18 Dec Digital Accountability Symposium: Social Media Accountability or Privacy? A Socio-Political Perspective from India
[Shakuntala Banaji is an Associate Professor and Director of Graduate Studies in the Department of Media and Communications at the London School of Economics and Political Science and Ram Bhat is a PhD candidate in the department of media and communications at the London School of Economics and Political Science and co-founder of Maraa, a media and arts collective in India.]
In late 2018, WhatsApp awarded us one of 20 misinformation and social science research awards for an independent study of the different types of misinformation leading to mob lynching in India, the users of WhatsApp who pass on or flag disinformation and misinformation, and the ways in which citizens and experts imagine solutions to this problem. We have summarised our research elsewhere. In this post, we will focus specifically on the entanglement between issues of algorithmic and platform accountability, censorship, and privacy in the context of India. Currently, some of these issues are being heard in the Supreme Court of India, with important implications for users, industry and the role of misinformation-linked violence and hate speech in the future of democracy.
Social media accountability, along with privacy and free speech/censorship issues, have to be seen within broader socio-political contexts. Indian society suffers deep social fractures related to divisions along caste, religion, gender and class lines. After the post-independence decades when a broad socialist vision guided government planning and anti-discrimination laws began to threaten centuries of male and Brahmin privilege, a political backlash has ensured that discrimination and inequality are not only practised but upheld through various wings of the state. The privatisation of core public sector units and the gradual shift from an agricultural to a service-based economy since the late-1980s exacerbated pre-existing poverty, creating a slow-burn anger across swathes of the public different to the anger felt by those who had seen their privileges potentially eroded through pro-poor and caste-reparative policies. The far-right Hindu majoritarian Bharatiya Janata Party (BJP), winner of the 2014 and 2019 elections, has harnessed, manipulated and mobilised both types of anger against vulnerable citizens – Dalit Bahujan (lower caste groups), Adivasis (indigenous groups), women, Muslims, Christians, other ethnic and linguistic minorities, and LGBT+ groups – leading to a spate of atrocities so deep and lasting that it can only be called a ‘culture’.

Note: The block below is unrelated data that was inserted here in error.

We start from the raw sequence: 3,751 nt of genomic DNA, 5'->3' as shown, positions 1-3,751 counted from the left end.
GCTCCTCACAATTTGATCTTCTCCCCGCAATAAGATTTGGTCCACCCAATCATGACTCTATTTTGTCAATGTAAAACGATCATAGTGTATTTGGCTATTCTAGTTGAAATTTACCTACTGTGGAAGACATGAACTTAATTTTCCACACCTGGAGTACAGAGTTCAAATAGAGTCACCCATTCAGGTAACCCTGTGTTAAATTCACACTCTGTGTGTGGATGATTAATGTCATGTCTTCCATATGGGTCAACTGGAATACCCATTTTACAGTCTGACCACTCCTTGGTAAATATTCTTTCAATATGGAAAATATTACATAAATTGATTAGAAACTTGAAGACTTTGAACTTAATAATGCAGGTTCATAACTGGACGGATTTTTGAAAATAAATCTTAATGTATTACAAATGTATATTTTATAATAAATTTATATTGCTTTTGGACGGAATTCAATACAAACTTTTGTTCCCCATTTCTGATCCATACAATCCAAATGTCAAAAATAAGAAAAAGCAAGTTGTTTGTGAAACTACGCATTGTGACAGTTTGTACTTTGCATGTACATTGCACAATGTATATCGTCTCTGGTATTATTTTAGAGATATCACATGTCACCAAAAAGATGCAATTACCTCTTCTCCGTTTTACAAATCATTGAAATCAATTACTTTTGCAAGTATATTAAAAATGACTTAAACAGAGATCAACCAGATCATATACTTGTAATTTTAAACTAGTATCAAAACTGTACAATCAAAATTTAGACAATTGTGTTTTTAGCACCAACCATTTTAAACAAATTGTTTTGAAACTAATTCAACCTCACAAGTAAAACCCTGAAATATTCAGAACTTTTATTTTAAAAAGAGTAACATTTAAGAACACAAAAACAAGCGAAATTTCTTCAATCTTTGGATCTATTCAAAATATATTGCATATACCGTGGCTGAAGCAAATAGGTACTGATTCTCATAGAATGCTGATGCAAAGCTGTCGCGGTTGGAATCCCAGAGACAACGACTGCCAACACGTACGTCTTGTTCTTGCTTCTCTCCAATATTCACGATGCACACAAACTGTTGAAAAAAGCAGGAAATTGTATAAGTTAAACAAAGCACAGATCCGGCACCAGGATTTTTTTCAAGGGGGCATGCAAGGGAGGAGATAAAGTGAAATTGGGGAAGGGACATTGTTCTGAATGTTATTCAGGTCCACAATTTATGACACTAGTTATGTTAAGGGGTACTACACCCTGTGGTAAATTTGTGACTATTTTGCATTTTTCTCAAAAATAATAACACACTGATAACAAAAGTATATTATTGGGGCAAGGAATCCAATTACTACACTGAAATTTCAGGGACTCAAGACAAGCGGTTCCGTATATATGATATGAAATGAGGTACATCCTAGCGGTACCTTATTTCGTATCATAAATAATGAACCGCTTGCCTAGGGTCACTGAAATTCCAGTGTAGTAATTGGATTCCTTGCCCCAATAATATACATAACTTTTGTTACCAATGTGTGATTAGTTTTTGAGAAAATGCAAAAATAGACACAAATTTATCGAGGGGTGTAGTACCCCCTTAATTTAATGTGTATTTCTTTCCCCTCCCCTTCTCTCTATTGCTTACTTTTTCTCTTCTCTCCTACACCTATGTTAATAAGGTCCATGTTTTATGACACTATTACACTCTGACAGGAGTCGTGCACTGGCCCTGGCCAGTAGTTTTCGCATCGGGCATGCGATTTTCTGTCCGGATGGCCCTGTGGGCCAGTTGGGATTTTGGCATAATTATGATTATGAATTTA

At the same time, since the early 2000s Internet connectivity has increased due to a coincidence of various factors, including but not limited to: telecom service providers competing and driving down tariffs; spectrum being awarded at a fixed, low cost; and a drop in the price of mobile phones. India has emerged as one of the largest markets for Facebook, Google, WhatsApp, and other social media applications. Even though internet penetration in India is a relatively small percentage of its population, India still represents a 400 million user base for WhatsApp and promises to grow even higher.